Negotiations over Article 6 of the Paris Agreement will also be key. That’s the article that allows for the use of carbon markets to pay for emissions generated in one place with offsets elsewhere, for instance by financing reforestation. The concept has been controversial, with plenty of evidence showing offset projects led to local displacement and human rights violations and a new type of “colonialism”. Critics say trading carbon emissions only serves to shift them around, while others argue that if done well, carbon markets can become a key tool to combat climate change. Negotiations over carbon markets broke down at the last round of talks in 2019.
Climate finance will also be at the heart of the negotiations. Developing countries, which are historically least responsible for climate change but often on its frontlines, will be looking to rich nations to meet their previous pledge of $100bn a year in climate finance for adaptation and mitigation to help them reach their climate targets.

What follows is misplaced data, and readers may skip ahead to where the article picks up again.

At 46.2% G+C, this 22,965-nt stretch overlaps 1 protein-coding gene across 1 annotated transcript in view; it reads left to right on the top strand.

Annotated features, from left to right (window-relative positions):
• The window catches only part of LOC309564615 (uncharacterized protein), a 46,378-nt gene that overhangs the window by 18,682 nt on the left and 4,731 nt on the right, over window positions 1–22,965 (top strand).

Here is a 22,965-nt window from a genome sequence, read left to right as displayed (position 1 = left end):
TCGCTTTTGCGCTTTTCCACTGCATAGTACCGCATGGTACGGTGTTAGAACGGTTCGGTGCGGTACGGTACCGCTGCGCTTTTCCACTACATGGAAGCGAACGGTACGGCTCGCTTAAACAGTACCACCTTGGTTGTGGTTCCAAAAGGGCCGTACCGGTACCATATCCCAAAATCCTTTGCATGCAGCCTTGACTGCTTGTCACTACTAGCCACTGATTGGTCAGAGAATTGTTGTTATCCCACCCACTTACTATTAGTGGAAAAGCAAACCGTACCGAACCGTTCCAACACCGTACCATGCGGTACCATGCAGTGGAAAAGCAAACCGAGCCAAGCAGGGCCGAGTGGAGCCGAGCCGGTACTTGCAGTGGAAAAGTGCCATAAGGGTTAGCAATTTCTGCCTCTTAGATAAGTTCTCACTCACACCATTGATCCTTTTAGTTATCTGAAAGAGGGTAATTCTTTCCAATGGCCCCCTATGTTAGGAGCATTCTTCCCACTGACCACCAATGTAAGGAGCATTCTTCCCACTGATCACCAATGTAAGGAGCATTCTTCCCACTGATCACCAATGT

Data released this week suggests that target may not be met until 2030. How to address loss and damage associated with the effects of climate change is also high on the agenda of developing countries, who want a dedicated financial mechanism to address irreversible climate harm. However, there is no agreement at the international level about what loss and damage should entail.
High on the agenda are also the global coal phase-out, the reduction of methane emissions, and environmental protection.
Other negotiations topics include gender equality in the context of climate action, and how cities can adapt to climate change.
This article has been adapted from its original source.